Saturday, 26 January 2013

Schlumping through the slush

The Safari has been busy surveying today. First up was our fortnightly BTO Winter Thrushes survey where we had no fewer than five Mistle Thrushes only days after they were announced as disappearing rapidly from our gardens.
The snow was thawing rapidly as we left Base Camp and it was slippery and going to be cold on the toes. we closed the door an immediately spotted a Coal Tit in our neighbours Cherry trees.
The rest of the survey was undertaken searching high and low for thrushes, they were few and far between even Blackbirds today. A Meadow Pipit went over and we watched a couple of Great Spotted Woodpeckers having a game of hide and seek round the trunk of a large tree in the Community Orchard. A Redwing was found just beyond the half way mark. 
On the way back we stopped to have a close look at the Goldfinch flock but the only odd one out was a Greenfinch.
As soon as we'd finished that survey it was off to the other end of the North Blackpool Pond Trail to join the RSPB Big Garden Birdwatch event there.
Several familiar faces turned up and we the slush was even slushier, the paths being underwater in places, blimey snow is actually a lorra lorra lorra water.
Still plenty of ice on the lake with 55 Teal roosting quietly under the overhanging trees.

In the open water a male Tufted Duck mooched about with the 44 Mallards. behind them sunning itself on the edge of the reeds was the first of our Herons.
A couple of over-sized homemade fat-balls attracted a Coal Tit and a Blue Tit and there were a few Great Tits along the path.
Finches were few and far between until we came across a flock of eight Goldfinches feeding on Alder seeds.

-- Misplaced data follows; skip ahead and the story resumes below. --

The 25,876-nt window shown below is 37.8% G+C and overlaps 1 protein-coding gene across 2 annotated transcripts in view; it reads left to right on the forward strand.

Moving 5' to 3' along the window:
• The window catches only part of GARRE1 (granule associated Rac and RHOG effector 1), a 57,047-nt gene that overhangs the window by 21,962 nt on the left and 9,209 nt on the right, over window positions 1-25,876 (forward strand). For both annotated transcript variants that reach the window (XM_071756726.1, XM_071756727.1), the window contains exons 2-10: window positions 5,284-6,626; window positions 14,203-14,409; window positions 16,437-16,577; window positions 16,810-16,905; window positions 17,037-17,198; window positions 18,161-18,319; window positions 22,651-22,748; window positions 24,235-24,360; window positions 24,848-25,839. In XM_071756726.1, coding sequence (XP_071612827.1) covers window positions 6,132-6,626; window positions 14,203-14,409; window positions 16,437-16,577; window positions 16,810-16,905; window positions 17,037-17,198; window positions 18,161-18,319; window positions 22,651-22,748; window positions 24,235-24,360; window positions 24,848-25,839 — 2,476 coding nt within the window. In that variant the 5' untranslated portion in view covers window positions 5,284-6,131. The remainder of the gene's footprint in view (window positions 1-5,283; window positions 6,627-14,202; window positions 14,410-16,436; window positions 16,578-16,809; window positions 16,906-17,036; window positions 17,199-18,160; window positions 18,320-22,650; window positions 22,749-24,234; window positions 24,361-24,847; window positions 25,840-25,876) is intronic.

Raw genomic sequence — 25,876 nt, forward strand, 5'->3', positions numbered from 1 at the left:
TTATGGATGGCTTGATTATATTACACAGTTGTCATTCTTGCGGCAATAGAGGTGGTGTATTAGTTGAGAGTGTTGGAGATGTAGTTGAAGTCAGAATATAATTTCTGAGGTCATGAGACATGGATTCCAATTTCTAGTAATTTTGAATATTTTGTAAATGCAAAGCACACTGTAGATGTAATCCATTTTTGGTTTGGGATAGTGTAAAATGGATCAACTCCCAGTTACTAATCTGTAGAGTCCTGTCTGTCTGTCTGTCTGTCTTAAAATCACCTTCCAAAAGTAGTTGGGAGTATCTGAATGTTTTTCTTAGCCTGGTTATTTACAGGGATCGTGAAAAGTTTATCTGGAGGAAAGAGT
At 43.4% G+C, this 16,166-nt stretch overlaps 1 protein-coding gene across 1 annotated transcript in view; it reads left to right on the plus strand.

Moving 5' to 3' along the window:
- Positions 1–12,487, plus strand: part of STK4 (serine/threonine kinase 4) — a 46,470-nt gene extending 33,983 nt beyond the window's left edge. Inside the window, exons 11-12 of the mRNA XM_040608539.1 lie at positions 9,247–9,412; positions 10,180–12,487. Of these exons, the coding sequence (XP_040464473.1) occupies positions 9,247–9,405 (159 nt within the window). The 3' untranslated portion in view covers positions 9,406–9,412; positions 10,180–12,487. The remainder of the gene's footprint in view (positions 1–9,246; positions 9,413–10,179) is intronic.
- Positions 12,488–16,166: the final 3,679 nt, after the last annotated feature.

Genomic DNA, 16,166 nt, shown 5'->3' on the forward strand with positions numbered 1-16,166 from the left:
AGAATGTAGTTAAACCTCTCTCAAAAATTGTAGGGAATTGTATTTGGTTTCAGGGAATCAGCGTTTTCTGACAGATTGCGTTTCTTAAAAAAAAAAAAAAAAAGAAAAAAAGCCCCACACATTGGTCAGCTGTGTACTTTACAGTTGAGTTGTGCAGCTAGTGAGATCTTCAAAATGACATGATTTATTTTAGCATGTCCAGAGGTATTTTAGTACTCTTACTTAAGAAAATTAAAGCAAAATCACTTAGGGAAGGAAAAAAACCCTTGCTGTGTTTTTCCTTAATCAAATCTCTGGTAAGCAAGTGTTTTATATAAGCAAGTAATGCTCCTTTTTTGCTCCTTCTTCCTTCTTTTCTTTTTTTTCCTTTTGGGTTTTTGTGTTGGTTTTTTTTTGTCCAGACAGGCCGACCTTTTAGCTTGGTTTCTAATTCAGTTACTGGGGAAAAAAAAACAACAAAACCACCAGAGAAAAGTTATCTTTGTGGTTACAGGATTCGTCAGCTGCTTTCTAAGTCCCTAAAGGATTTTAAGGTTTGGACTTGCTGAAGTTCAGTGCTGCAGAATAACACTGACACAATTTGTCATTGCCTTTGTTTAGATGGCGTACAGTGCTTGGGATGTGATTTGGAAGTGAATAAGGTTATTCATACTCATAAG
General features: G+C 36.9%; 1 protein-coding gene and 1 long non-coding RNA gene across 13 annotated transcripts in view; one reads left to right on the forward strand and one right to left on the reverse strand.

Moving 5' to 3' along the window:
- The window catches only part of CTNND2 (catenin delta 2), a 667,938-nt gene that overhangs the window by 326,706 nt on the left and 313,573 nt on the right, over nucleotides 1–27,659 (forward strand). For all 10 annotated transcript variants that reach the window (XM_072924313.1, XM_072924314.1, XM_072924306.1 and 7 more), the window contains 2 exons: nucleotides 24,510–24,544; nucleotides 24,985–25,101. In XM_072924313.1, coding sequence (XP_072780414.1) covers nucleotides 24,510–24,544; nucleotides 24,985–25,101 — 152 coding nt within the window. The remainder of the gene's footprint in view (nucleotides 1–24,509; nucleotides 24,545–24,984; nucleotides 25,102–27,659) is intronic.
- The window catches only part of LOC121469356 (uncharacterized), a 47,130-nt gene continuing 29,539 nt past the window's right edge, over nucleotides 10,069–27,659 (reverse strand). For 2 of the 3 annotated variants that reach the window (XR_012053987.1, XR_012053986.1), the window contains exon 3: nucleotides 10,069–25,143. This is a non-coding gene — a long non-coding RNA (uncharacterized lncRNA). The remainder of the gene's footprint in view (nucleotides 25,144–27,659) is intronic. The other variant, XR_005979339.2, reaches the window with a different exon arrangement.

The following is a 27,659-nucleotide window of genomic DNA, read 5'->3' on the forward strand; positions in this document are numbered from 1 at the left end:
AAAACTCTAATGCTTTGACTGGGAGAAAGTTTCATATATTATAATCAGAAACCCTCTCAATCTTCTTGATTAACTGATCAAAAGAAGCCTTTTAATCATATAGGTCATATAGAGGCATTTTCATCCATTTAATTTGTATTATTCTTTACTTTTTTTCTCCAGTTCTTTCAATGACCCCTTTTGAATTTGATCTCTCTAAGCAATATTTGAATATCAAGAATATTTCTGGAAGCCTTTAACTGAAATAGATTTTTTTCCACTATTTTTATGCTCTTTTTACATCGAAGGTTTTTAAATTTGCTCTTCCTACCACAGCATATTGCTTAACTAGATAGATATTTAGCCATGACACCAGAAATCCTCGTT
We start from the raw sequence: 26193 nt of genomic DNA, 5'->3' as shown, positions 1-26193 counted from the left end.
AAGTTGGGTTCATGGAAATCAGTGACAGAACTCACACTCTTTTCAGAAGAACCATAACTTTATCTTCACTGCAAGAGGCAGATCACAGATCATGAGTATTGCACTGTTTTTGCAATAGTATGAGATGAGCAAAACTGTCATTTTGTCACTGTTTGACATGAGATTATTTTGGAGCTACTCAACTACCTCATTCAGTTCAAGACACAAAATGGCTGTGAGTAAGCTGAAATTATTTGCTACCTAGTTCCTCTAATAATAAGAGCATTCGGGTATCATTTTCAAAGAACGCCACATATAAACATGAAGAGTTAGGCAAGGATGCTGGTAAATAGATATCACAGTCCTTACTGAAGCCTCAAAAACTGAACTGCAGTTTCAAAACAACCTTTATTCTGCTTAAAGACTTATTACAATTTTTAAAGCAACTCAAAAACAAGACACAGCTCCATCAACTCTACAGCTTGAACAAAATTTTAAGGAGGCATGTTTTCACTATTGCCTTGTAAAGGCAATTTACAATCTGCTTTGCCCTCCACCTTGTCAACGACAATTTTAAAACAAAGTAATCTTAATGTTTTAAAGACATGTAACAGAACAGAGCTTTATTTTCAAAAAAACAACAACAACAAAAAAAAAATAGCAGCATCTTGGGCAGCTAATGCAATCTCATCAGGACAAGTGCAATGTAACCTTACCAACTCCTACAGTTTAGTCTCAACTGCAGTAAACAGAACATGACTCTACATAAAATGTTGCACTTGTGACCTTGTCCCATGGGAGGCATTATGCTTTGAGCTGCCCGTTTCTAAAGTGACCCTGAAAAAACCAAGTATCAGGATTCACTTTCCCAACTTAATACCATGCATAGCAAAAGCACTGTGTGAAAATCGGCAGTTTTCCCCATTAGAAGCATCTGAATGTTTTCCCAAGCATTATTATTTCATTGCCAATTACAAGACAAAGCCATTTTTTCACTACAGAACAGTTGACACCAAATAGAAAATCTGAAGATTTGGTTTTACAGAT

Although we were surveying birds it didn't stop us enjoying the other wildlife around the lake which included this fluorescent fungi, we think they could be Velvet Shank.

The morning ended with a few Black Headed Gulls standing on the ice bringing the species total to 22 and our NBPT year tally to 38.
After a quick lunch we threw some bread on the garage roof and filled the sunny seed feeder and scattered more on the ground under our shrubbery.
It was a while before any birds turned up and we were getting worried we'd have a nil to send in to the RSPB.
A Blue Tit snuck in for a sunny seed then the floodgates opened...well almost. Collared Doves and Greenfinches appeared along with a very skulky Blackbird and Robin.
It took a slight change in the wind to enable the gulls to get down on to the garage roof but two Black Headed Gulls down encouraged no fewer than a squabble of eight Herring Gulls to drop down...and that was the end of half a loaf!
A Woodpigeon flew down and we watching it gobbling up sunny seeds for fun but then a movement under the Crab Apple tree caught our eye - Base Camp's first Dunnock (18) of the year...nice to see it/them back.
Where to next? Excitement guaranteed tomorrow as we head northwards into the hill country for a very refreshing change.
In the meantime let us know how many tally marks made the notebook in your outback.


3 comments:

Deano said...

Spot on with Velvet Shank, Dave.

Monika said...

I just read an article about the mistle thrush and thought I'd pop over here to see if you had anything to say about it - certainly didn't expect it to be in the first few lines of your most recent post! Glad someone's seeing them, at least.

Also, I love that first fungi shot.

Warren Baker said...

Very envious of your wildfowl Davyman, dont get much of that ilk here!